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Lifelong Learning Through Citizen Science

Armed with your own powers of observation, you can use science as a learning tool anywhere, at anytime and any age. Watching birds helps deepen your understanding of the natural world, and the information you gather in our citizen-science projects helps our researchers in their work to understand and protect birds. We have 11 citizen-science projects that span every season, experience level, and time commitment—choose the one that's right for you at our Citizen Science program page.

Educational Products

Birders and nature lovers of all abilities and ages use products developed with sounds and images from the Macaulay Library. For example, the BirdsEye app features sounds from our collection and helps you locate birds and provides birds sounds from our collection. National Geographic’s Handheld Birds is a mobile interactive field guide puts the sounds of more than 800 North American species right on your computer, iPhone or other mobile device. You can learn about the songs of North American birds using the stunning bird song guides by Donald Kroodsma and Les Beletsky. Hear more voices from our collection by squeezing one of the popular singing plush bird toys, listening to one of our regional audio guides, or opening a greeting card that sings like a bird.

Learning with Nature Center Exhibits

Next time you visit a nature center, museum, or wildlife refuge, you might run across one of our interactive exhibits. We design these to help people get more out of their time outdoors—by learning something about the details of birdsong and other animal sounds using our Raven sound analysis software. Or by helping them identify their sightings, using an eBird Trail Tracker kiosk to browse bird photos and facts, pinpoint their sightings on a trail map, and upload the data to aid researchers. We're also involved with artists in creating installations such as Maya Lin's What Is Missing?, a hopeful memorial to endangered species and extinction.

Online Resources for Learning

One way we fulfill our mission to inform the world about birds is by creating rich web resources. Our free All About Birds species guide provides life-history details, photos, sounds, and videos for nearly 600 North American species. All About Birds also offers bird-feeding tips, advice on where to go birding, videos and interactive tutorials on bird identification, and online versions of our member magazine, Living Bird.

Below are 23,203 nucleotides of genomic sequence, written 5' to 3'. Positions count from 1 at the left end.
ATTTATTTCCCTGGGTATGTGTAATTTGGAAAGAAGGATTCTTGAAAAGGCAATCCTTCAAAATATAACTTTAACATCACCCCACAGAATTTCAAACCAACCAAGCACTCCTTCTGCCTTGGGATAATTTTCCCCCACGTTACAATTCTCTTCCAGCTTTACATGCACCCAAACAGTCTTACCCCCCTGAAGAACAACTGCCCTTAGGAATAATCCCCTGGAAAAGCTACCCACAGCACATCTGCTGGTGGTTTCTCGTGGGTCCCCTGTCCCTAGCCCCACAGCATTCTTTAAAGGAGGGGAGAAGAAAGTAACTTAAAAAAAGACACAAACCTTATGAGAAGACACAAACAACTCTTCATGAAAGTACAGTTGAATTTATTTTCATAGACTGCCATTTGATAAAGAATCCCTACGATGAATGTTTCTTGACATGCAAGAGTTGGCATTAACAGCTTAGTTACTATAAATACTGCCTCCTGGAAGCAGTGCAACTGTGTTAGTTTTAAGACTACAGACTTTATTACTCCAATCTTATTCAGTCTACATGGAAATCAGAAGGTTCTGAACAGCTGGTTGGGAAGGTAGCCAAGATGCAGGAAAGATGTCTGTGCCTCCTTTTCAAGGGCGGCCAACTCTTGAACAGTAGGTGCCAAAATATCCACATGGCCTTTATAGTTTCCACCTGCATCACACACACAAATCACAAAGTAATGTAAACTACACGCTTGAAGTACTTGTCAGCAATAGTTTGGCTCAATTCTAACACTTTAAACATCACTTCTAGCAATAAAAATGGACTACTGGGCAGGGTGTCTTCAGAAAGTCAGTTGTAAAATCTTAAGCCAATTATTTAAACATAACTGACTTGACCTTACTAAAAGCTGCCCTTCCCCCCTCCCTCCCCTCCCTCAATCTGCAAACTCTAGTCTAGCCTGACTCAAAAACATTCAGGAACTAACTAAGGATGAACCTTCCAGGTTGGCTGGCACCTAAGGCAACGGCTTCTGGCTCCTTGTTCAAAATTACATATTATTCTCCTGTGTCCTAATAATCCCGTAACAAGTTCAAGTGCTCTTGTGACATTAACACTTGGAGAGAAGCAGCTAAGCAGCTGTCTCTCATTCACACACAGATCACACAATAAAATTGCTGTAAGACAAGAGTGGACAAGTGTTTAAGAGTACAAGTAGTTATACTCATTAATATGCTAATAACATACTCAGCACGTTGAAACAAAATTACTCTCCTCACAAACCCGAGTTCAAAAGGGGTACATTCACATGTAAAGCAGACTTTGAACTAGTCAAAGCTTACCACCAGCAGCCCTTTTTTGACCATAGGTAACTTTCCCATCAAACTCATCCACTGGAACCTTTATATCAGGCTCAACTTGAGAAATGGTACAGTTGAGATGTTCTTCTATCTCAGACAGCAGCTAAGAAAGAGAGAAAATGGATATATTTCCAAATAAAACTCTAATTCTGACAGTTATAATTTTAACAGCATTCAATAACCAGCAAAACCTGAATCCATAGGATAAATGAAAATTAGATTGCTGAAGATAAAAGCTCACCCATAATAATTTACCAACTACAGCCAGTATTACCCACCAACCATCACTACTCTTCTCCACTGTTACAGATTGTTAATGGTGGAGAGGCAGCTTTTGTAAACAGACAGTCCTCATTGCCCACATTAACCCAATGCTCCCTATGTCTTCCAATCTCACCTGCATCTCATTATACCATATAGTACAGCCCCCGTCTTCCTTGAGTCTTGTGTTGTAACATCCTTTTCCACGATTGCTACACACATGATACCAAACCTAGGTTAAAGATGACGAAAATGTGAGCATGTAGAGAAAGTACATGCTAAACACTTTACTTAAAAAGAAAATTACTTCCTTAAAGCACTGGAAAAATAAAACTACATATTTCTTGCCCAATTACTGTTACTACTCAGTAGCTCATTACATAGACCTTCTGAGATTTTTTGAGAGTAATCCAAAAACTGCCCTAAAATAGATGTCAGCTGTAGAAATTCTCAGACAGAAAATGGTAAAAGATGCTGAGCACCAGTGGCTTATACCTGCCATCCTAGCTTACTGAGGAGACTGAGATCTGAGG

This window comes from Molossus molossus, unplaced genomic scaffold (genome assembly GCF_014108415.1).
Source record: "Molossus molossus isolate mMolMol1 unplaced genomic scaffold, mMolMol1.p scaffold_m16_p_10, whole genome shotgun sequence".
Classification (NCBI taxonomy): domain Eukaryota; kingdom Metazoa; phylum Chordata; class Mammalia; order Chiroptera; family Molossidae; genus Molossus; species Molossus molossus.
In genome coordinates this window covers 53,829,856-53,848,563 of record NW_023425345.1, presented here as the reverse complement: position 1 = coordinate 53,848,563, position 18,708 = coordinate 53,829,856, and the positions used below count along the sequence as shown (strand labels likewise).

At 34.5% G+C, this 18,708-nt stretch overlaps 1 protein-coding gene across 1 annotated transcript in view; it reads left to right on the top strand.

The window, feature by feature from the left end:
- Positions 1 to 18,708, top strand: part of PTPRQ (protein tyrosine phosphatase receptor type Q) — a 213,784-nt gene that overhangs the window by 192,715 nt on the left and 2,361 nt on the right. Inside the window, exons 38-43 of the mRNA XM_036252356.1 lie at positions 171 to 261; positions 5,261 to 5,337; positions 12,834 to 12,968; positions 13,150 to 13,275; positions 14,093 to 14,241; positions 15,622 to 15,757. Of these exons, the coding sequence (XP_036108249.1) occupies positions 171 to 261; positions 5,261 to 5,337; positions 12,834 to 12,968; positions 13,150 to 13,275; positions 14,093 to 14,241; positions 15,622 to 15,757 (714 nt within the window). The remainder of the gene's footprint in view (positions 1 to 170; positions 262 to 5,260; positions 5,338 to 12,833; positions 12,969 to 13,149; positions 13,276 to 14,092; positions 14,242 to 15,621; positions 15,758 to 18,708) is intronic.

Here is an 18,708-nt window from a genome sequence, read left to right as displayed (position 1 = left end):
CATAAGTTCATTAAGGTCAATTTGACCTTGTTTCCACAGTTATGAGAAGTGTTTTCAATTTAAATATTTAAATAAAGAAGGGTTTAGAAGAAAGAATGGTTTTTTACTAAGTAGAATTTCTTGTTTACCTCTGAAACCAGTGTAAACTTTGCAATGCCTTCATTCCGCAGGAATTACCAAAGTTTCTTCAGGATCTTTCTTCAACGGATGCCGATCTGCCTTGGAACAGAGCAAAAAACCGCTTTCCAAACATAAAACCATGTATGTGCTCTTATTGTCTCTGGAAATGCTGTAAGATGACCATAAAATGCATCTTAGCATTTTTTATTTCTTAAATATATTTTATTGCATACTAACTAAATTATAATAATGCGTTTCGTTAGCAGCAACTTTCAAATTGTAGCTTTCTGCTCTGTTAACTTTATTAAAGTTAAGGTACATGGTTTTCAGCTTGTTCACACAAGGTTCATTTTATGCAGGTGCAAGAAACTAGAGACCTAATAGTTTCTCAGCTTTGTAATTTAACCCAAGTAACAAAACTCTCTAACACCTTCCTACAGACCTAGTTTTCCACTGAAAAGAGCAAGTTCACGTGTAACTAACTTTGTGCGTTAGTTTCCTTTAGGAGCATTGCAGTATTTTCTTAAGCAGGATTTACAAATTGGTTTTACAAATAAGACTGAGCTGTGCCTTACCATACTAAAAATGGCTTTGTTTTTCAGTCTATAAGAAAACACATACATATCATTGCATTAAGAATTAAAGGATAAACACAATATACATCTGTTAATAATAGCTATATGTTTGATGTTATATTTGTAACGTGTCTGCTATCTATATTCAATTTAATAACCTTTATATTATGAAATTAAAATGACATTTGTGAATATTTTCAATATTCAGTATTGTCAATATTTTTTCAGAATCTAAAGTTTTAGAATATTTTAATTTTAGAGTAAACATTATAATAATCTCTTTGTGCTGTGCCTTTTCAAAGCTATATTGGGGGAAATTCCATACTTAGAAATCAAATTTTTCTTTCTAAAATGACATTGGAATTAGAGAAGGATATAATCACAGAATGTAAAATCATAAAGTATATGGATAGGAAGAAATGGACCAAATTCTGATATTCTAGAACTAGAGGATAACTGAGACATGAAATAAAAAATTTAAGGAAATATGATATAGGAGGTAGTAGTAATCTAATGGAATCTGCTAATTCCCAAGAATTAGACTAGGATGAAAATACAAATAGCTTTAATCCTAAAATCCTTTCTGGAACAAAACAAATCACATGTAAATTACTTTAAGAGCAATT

We also update and publish The Birds of North America Online. This vast resource, available for subscriptions as low as $5 per month, compiles the complete state of scientific knowledge about more than 700 North American breeding species. We also organize and host Neotropical Birds, a collaborative project to develop the same kinds of detailed life-history accounts for all the birds from Mexico and the Caribbean to South America.

Science Pipes

SciencePipes.org is an interactive website where students, educators, citizens, resource managers, and scientists can create and share analyses and visualizations of biodiversity data. It supports inquiry-based learning, allowing users to analyze results and incorporate visualizations on other websites, such as blogs.

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Evaluation and Research

We develop and evaluate innovative educational programs to engage the public in science.

CitizenScience.org

Our Program Development and Evaluation team launched citizenscience.org, a website that serves as a toolkit for developing, implementing, and evaluating citizen-science projects around the world. The website includes a searchable database of citizen-science projects focusing on many subjects ranging from astronomy to zoology. The toolkit grew from an NSF-sponsored conference at the Cornell Lab of Ornithology in 2007 to describe “best practices” in citizen science.

Using Citizen Science to Understand Climate Change

This project, operated in conjunction with the NSF-funded Communicating Climate Change project based at the Association of Science-Technology Centers, is guiding a variety of science museums and other science education institutions throughout the United States in developing and implementing citizen-science projects that help the public understand local effects of global warming. Watch videos produced as a part of this project.

DEVISE: Developing, Validating, and Implementing Standardized Evaluation Instruments

DEVISE is a new project aimed at helping professional science educators obtain strategies and tools for evaluating the educational and social impacts of informal science education projects with an emphasis on projects that engage the public in scientific research. The project includes a group that worked under the auspices of CAISE (Center for Advancement of Informal Science Education) to produce a landmark report: Public Participation in Scientific Research: Defining the Field and Assessing its Potential for Informal Science Education.